Critics’ Week also announced 10 short films in competition, three of them by female directors.

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‘BPM (Beats Per Minute)’ Star Warns AIDS Epidemic Is Not Over

Read on: TheWrapTheWrap.

At a screening of the French film “BPM (Beats Per Minute),” an audience member named Keith stood up during a Q&A with Director Robin Campillo and revealed himself as an AIDS survivor. Filled with emotion, he said Campillo’s film captured his experience suffering from the diseases in the mid 1980s and that it reminded him that people still die regularly from AIDS as a result of ignorance and indifference.

“I’ve been screaming for four years that the epidemic is not over, that we’re still going to go through this,” the man, who only identified himself as Keith, said during TheWrap’s Awards and Foreign Language Screening Series at the Landmark Theatres in Los Angeles on Tuesday. “It’s not over, and this film is perfect for right now. Whether you intended it to be or not, it is, because I’ve been trying to bridge this younger community toward strengths, and you’re getting total denial of any of it because they don’t know history.”

“BPM” is the French Oscar submission for Best Foreign Language Film for the 2018 awards, and it won the FIPRESCI Prize and the Grand Prize of the Jury when it premiered at this year’s Cannes. It’s in part a colorful, lively film about political activism in the face of AIDS, but it’s also an intimate gay romance between two dying lovers.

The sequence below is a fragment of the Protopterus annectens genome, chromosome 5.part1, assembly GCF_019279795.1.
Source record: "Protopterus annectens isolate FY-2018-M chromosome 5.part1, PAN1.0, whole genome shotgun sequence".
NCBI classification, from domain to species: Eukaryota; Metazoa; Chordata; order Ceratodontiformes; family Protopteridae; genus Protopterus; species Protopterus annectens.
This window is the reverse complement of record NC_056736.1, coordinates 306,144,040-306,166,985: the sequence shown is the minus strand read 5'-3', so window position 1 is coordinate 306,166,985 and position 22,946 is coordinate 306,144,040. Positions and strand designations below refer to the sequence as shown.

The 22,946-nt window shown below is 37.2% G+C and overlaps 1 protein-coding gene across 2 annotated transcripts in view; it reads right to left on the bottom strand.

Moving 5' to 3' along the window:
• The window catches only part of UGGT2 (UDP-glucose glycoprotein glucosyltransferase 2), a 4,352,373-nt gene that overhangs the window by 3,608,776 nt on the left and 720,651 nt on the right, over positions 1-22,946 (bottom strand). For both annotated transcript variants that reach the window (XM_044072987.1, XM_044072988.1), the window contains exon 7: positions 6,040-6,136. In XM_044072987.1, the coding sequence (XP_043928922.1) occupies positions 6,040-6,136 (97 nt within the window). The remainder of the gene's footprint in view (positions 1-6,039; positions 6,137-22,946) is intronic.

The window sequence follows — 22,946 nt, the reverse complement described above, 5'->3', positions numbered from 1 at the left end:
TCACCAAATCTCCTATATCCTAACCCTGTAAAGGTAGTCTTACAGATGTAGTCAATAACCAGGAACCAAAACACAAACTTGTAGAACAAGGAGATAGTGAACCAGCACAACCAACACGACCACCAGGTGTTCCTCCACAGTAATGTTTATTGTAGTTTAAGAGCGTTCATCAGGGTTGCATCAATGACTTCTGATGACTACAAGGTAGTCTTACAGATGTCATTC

Also Read: ‘BPM’ Review: Powerful AIDS Drama Could Be Awards Bound

“For me, living it, that’s my life in a lot of ways,” Keith said. “I love the fact that you made it long, because everyone started squirming the longer it went, and that’s how it felt every single day for 10 years. You were uncomfortable constantly, but yet you were connected and bonded.”

“BPM” focuses on the work of the activist group Act Up Paris, of which Campillo was a member in the early ’90s. Their radical demonstrations targeted politicians and pharmaceutical companies that withheld information and didn’t do enough to fuel prevention and medical research. But they also targeted schools and those in the LGBT community who wanted to avoid the truth of the epidemic. “Silence = Death,” signs in the film read, and “BPM” is a film about refusing to behave.